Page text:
Monday, 6 January 2014

Are We Not Teachers?

Are we not teachers?


Over the Christmas period of 2013 I, like many people, spent the time with various family members and had to endure the usual rhetoric of how my cousins were wonderful and brilliant and how two of them had been promoted within the schools that work at and how education should be something I should look into, to which I replied "I do work in education, alternative education" this was met with scoffs and general mockery of the outdoor education business of how it wasn`t real education and isn`t recognised officially or paid the same rate as teachers (funny how salary seems to be the be all and end all of a worthwhile job!) which got me thinking, are we not in fact teachers?
After all the industry I work in is called Outdoor EDUCATION, so with a title like that surely a little credit should be given, as it turns out no it isn`t, there is a saying in the teaching industry that "those that can do, those that can`t teach, those that still can`t teach, teach PE" well it seems that there should be another line saying "those that can`t teach PE, do outdoor education" it seems, certainly within the UK, outdoor education is seen as almost a non entity, something which can be mocked and ridiculed but lets look at certain facts.
There are those that say "outdoor education isn`t a real teaching qualification because you don`t need a degree to teach it." this can be true but what about teaching assistants? you don't need a degree to be one of those and for the record I hold a recognised University Degree in guess what...OUTDOOR EDUCATION, I`ll repeat that OUTDOOR EDUCATION, so there are recognised degrees in the subject of OUTDOOR EDUCATION, even if certain people don`t want to realise this. which will probably lead on to the next criticism of "yeah but its a mickey mouse degree like media studies or photography"...pretty thin argument considering both of those degrees are recognised by employers particularly media.
The next argument would probably be "we have to do both a degree and a PGCE to become a teacher" OK not going to deny this, what I will say though is once you have this degree and PGCE, which takes 4-5 years in total, how many times do you have to go back and completely retrain?...for us certain qualifications have to be completely renewed every three years otherwise we can`t instruct it anymore, so by the time you`ve got your teaching degree we`ve already renewed our qualifications twice.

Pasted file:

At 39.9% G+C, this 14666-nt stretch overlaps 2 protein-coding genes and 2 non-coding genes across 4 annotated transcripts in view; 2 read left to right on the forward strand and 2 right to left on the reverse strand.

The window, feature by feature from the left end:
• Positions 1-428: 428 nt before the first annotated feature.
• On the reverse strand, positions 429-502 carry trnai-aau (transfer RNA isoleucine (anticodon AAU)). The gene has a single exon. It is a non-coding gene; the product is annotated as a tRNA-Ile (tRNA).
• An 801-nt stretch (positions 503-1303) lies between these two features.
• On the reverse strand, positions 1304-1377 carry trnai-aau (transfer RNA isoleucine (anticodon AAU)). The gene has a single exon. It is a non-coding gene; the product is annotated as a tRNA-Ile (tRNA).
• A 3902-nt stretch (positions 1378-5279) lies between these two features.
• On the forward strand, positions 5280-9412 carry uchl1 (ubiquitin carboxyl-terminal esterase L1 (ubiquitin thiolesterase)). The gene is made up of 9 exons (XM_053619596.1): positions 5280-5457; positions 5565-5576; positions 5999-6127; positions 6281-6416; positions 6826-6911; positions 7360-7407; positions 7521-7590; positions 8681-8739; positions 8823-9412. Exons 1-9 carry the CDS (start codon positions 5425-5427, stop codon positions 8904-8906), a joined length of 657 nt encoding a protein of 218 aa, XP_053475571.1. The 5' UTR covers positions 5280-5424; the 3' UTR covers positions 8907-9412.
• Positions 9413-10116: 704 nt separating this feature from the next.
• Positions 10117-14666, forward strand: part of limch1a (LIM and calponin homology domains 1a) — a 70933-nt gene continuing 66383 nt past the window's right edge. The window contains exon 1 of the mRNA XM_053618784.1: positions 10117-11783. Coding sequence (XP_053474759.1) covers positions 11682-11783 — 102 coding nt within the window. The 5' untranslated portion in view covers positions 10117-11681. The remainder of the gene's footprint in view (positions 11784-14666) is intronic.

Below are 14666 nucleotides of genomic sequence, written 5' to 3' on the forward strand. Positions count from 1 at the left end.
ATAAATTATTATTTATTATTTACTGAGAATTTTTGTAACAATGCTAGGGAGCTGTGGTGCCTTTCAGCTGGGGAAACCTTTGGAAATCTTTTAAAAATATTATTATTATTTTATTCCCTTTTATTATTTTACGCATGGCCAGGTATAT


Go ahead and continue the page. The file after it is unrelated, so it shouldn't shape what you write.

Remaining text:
"You don't get paid the same as teachers" again for the majority of us this is true, however there is a good argument for this situation and it was the labour government that brought in the minimum wage law, this law states that everyone has to be paid minimum wage but nothing was put in place saying people have to be paid above minimum wage meaning even if you have the right qualifications, skills and experience, and as outdoor instructors are still not recognised as teachers and therefore classed as "unskilled labour" (a point I will come onto later) we do not have to be paid above minimum wage, again from a personal point of view I am worth a lot more than that, £15000 for uni, £400 for Mountain Leader Training, £400 for Mountain Leader Assessment, £150 for climbing award training, £150 for climbing award assessment, 5 first aid qualifications between £50 and £500 plus countless other awards (archery, air rifles, cycling, high ropes etc) ranging between £100 and £200.
"What do you actually teach though?" little tricky to quantify this one I`ll admit, after all outdoor education instructors don't have a curriculum to go on or results tables to boast about, we do have our own personal results and we can link alot of these back to key stage work, OK our results may show 0 across the board for Maths, English and Science, but when we have a terrified child on the end of climbing rope convinced the it`s going to break and they are going to plummet to their death does this really matter? if however we can give that child confidence to believe that they are perfectly safe and that the rope can hold the weight of a minibus which weighs more than them, 3,500 kg as opposed to 80-90kg (Maths) and to turn around and enjoy the view above Ullswater where Wordsworth wrote Daffodils (English) and that even if they were to slip the friction through the belay device will hold them (Science) does this not teach them something even if its self belief?